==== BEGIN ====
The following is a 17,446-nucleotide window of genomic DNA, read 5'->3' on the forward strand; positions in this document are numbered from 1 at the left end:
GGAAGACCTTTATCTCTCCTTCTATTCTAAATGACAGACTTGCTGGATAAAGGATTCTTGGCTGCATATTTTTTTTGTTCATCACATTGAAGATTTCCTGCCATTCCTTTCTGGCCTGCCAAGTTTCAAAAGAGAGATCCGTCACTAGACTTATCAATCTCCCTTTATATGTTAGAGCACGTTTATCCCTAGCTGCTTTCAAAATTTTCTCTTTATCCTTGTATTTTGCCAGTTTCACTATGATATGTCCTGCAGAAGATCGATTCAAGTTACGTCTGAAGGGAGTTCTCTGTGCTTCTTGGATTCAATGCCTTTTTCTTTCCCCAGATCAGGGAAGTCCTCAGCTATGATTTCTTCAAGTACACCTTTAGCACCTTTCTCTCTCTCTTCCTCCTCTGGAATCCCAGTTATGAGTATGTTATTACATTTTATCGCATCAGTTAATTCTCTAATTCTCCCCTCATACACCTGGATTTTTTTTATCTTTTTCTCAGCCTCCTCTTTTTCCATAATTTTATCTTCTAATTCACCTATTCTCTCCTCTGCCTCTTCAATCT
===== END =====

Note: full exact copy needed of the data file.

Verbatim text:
The following is a 17,446-nucleotide window of genomic DNA, read 5'->3' on the forward strand; positions in this document are numbered from 1 at the left end:
GGAAGACCTTTATCTCTCCTTCTATTCTAAATGACAGACTTGCTGGATAAAGGATTCTTGGCTGCATATTTTTTTTGTTCATCACATTGAAGATTTCCTGCCATTCCTTTCTGGCCTGCCAAGTTTCAAAAGAGAGATCCGTCACTAGACTTATCAATCTCCCTTTATATGTTAGAGCACGTTTATCCCTAGCTGCTTTCAAAATTTTCTCTTTATCCTTGTATTTTGCCAGTTTCACTATGATATGTCCTGCAGAAGATCGATTCAAGTTACGTCTGAAGGGAGTTCTCTGTGCTTCTTGGATTCAATGCCTTTTTCTTTCCCCAGATCAGGGAAGTCCTCAGCTATGATTTCTTCAAGTACACCTTTAGCACCTTTCTCTCTCTCTTCCTCCTCTGGAATCCCAGTTATGAGTATGTTATTACATTTTATCGCATCAGTTAATTCTCTAATTCTCCCCTCATACACCTGGATTTTTTTTATCTTTTTCTCAGCCTCCTCTTTTTCCATAATTTTATCTTCTAATTCACCTATTCTCTCCTCTGCCTCTTCAATCT